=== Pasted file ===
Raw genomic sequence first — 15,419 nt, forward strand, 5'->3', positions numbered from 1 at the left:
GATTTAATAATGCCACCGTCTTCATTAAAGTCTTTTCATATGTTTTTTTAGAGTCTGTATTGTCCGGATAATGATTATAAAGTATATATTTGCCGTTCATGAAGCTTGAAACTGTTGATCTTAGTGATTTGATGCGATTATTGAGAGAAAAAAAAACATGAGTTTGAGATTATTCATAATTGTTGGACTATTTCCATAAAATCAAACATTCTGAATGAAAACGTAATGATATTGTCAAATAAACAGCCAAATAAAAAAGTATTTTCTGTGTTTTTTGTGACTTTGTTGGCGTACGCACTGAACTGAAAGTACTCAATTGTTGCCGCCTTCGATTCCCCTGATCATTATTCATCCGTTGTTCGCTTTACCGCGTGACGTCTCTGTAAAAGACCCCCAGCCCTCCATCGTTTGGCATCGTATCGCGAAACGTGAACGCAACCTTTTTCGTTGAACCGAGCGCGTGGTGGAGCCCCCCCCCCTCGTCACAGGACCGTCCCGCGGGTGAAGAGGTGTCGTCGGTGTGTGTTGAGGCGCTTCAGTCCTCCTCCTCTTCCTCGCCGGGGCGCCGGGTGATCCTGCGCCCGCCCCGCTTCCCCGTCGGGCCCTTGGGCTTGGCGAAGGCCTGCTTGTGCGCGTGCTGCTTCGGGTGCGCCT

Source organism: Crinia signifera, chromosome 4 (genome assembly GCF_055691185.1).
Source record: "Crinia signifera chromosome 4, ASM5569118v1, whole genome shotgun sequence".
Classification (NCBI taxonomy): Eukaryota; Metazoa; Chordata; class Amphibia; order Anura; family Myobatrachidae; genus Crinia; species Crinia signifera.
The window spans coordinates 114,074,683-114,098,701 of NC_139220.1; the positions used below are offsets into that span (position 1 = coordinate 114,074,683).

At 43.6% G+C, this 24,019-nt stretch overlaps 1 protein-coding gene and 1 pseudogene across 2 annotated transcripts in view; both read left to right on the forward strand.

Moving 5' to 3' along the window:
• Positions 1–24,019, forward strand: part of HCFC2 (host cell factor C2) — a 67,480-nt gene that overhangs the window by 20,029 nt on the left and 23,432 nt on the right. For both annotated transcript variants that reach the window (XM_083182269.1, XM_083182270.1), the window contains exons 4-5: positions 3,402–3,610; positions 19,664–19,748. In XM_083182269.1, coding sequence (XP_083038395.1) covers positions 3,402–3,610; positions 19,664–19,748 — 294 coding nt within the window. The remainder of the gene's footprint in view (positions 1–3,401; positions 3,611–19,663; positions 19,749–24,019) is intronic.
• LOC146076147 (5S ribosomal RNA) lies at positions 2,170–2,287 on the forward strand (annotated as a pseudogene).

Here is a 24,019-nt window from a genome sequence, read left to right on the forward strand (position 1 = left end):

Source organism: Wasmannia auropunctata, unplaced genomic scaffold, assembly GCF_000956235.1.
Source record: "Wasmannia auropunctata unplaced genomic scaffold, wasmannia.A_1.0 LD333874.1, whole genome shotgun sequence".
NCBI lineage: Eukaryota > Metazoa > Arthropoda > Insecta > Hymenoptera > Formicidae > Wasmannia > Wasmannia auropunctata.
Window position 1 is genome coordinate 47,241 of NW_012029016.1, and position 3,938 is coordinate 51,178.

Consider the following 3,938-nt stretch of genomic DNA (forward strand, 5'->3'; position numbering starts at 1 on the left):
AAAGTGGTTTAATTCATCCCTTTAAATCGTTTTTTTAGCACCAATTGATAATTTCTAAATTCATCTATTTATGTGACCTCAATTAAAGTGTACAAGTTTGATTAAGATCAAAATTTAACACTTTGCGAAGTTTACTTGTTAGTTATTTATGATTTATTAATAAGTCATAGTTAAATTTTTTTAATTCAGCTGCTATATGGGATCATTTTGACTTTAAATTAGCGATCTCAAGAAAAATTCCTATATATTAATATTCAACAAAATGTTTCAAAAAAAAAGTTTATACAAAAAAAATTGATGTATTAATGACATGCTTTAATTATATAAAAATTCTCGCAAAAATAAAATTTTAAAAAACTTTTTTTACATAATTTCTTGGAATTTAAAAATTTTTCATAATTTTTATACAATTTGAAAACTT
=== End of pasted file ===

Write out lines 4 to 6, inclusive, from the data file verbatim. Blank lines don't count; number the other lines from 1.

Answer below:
Source record: "Crinia signifera chromosome 4, ASM5569118v1, whole genome shotgun sequence".
Classification (NCBI taxonomy): Eukaryota; Metazoa; Chordata; class Amphibia; order Anura; family Myobatrachidae; genus Crinia; species Crinia signifera.
The window spans coordinates 114,074,683-114,098,701 of NC_139220.1; the positions used below are offsets into that span (position 1 = coordinate 114,074,683).